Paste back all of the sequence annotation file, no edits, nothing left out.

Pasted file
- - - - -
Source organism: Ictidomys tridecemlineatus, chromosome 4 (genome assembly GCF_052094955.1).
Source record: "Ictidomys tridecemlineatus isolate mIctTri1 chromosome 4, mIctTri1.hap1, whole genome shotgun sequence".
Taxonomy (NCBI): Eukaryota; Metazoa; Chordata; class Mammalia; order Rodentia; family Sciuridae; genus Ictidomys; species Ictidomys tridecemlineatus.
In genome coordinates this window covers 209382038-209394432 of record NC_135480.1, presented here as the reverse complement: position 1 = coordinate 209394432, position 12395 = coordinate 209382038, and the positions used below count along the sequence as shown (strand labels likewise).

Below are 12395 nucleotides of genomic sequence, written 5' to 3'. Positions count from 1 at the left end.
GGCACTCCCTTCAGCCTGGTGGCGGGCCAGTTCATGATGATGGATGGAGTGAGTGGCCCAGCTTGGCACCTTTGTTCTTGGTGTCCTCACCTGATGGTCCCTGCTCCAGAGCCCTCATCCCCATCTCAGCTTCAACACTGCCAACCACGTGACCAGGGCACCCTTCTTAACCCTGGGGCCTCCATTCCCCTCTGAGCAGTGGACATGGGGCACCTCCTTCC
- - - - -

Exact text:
Source organism: Ictidomys tridecemlineatus, chromosome 4 (genome assembly GCF_052094955.1).
Source record: "Ictidomys tridecemlineatus isolate mIctTri1 chromosome 4, mIctTri1.hap1, whole genome shotgun sequence".
Taxonomy (NCBI): Eukaryota; Metazoa; Chordata; class Mammalia; order Rodentia; family Sciuridae; genus Ictidomys; species Ictidomys tridecemlineatus.
In genome coordinates this window covers 209382038-209394432 of record NC_135480.1, presented here as the reverse complement: position 1 = coordinate 209394432, position 12395 = coordinate 209382038, and the positions used below count along the sequence as shown (strand labels likewise).

Below are 12395 nucleotides of genomic sequence, written 5' to 3'. Positions count from 1 at the left end.
GGCACTCCCTTCAGCCTGGTGGCGGGCCAGTTCATGATGATGGATGGAGTGAGTGGCCCAGCTTGGCACCTTTGTTCTTGGTGTCCTCACCTGATGGTCCCTGCTCCAGAGCCCTCATCCCCATCTCAGCTTCAACACTGCCAACCACGTGACCAGGGCACCCTTCTTAACCCTGGGGCCTCCATTCCCCTCTGAGCAGTGGACATGGGGCACCTCCTTCC